Wednesday, February 16, 2011

Chapter 16: The Womb Twin research project

The whole idea of the Womb Twin research project has been to find womb twin survivors and ask them how it feels to be a womb twin survivor.  This chapter will review some of the main developments since the project began in 2003.

Womb twin survivors revealed
In 1995,  Dr. Charles Boklage concluded from his research that for every twin pair born intact there are at least ten sole survivors. It took another ten years for the impact of this statistic to be fully realised, but gradually, the idea entered into the public consciousness. 
    Two years later, in 1997, a web site about “The vanishing twin phenomenon” was created by Caryl Dennis in the USA.  She writes that she began her work: “…after finding out not only that I am a surviving twin, but also that my fraternal twin siblings probably began as triplets, and that my youngest brother was a surviving ‘mirror’ identical twin.” 
    Four years later in 2001 the idea caught the attention of the popular scientific press.  By 2005, pre- and perinatal psychology was well-established as a science in California, USA.  One expert described the lost twin issue as  “..a little known but very commonplace phenomenon.” 

Finding womb twin survivors
Until the 1980s there was no way of identifying womb twin survivors, simply because no one had any idea they existed.  By 2003 modern technology had made it possible to find a sufficient number of womb twin survivors to carry out this research at minimal cost.  It was possible to recruit a large number of womb twin survivors via the Internet.  To that end, the first womb twin web site was created in 2003.  Until then, it had not been possible to go out and find womb twin survivors but now they came to the site.  One by one, they began to tell their stories.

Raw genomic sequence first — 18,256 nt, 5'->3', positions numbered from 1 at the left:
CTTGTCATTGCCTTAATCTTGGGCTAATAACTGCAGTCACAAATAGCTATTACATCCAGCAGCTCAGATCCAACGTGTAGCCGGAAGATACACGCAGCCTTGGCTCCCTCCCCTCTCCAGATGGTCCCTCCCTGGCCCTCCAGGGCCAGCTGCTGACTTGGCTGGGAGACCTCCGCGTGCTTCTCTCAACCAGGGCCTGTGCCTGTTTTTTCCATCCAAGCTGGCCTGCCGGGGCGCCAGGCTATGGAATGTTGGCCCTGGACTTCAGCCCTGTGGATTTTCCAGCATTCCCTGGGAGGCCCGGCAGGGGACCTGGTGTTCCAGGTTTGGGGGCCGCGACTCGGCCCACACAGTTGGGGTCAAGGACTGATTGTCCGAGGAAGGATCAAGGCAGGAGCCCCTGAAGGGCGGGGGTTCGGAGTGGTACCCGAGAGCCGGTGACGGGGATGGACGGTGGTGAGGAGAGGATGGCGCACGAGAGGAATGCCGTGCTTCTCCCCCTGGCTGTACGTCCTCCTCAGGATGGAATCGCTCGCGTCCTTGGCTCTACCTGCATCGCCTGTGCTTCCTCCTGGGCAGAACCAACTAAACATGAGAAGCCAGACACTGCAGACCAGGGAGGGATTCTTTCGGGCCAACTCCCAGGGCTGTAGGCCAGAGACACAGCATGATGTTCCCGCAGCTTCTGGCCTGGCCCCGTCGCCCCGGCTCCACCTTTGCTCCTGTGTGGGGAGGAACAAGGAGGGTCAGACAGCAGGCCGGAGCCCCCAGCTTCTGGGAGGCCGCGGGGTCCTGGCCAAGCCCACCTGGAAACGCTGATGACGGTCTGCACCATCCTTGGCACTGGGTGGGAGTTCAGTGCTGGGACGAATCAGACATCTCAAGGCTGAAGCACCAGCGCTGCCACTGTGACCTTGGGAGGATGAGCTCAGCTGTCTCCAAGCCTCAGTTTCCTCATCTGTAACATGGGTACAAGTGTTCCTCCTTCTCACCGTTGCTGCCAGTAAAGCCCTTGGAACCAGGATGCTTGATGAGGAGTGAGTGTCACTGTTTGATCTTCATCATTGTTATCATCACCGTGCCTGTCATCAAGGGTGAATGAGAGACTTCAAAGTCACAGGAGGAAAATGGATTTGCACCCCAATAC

The Womb Twin hypothesis
Within a few months of launching the web site it was clear that womb twin survivors do have a specific psychological make-up, which appears to be related to the loss of their twin.  On that basis, the Womb Twin hypothesis was formulated:

Womb twin survivors spend their lives re-enacting the life and death of their womb twin.  Nothing is more important than that, even life itself.  Once the real pre-birth scene, which is constantly being 
re-enacted, is made clear, then the re-enactment tends to diminish or cease altogether, greatly to the benefit of the individual.

It has not been necessary to amend the hypothesis in any way since it was formulated in 2003.  In fact, repeated analyses of various versions of the questionnaire have consistently supported it.  At first, it seemed an extraordinary idea that the loss of a twin at birth or before could be the cause of a variety of psychological problems.  As time passed however, more and more womb twin survivors came forward, each with a similar story of misery and loss, which was clearly explained by the womb twin hypothesis.  It now seems that the psychological effects on the sole survivor, when a twin is lost around birth or before, have been hidden in plain sight for generations.  At last, we have learned how to recognise these effects and describe them. 




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